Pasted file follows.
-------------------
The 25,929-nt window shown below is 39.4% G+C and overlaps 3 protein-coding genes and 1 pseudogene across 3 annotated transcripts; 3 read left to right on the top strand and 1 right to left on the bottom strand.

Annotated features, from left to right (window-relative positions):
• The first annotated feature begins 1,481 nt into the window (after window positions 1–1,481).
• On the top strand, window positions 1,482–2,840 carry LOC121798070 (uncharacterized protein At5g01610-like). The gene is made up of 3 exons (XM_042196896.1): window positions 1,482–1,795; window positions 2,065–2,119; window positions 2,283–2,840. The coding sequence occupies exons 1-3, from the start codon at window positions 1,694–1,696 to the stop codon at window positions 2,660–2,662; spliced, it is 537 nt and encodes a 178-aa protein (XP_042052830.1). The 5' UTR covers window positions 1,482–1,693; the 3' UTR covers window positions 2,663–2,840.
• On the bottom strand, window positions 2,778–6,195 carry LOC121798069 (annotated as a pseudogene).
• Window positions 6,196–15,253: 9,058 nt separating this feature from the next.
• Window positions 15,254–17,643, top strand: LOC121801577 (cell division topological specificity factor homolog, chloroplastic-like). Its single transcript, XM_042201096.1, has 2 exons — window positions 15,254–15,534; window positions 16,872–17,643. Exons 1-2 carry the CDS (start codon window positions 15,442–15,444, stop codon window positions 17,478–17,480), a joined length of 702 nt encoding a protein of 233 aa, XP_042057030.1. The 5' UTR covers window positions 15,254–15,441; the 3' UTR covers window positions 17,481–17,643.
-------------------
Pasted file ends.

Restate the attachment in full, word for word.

The 25,929-nt window shown below is 39.4% G+C and overlaps 3 protein-coding genes and 1 pseudogene across 3 annotated transcripts; 3 read left to right on the top strand and 1 right to left on the bottom strand.

Annotated features, from left to right (window-relative positions):
• The first annotated feature begins 1,481 nt into the window (after window positions 1–1,481).
• On the top strand, window positions 1,482–2,840 carry LOC121798070 (uncharacterized protein At5g01610-like). The gene is made up of 3 exons (XM_042196896.1): window positions 1,482–1,795; window positions 2,065–2,119; window positions 2,283–2,840. The coding sequence occupies exons 1-3, from the start codon at window positions 1,694–1,696 to the stop codon at window positions 2,660–2,662; spliced, it is 537 nt and encodes a 178-aa protein (XP_042052830.1). The 5' UTR covers window positions 1,482–1,693; the 3' UTR covers window positions 2,663–2,840.
• On the bottom strand, window positions 2,778–6,195 carry LOC121798069 (annotated as a pseudogene).
• Window positions 6,196–15,253: 9,058 nt separating this feature from the next.
• Window positions 15,254–17,643, top strand: LOC121801577 (cell division topological specificity factor homolog, chloroplastic-like). Its single transcript, XM_042201096.1, has 2 exons — window positions 15,254–15,534; window positions 16,872–17,643. Exons 1-2 carry the CDS (start codon window positions 15,442–15,444, stop codon window positions 17,478–17,480), a joined length of 702 nt encoding a protein of 233 aa, XP_042057030.1. The 5' UTR covers window positions 15,254–15,441; the 3' UTR covers window positions 17,481–17,643.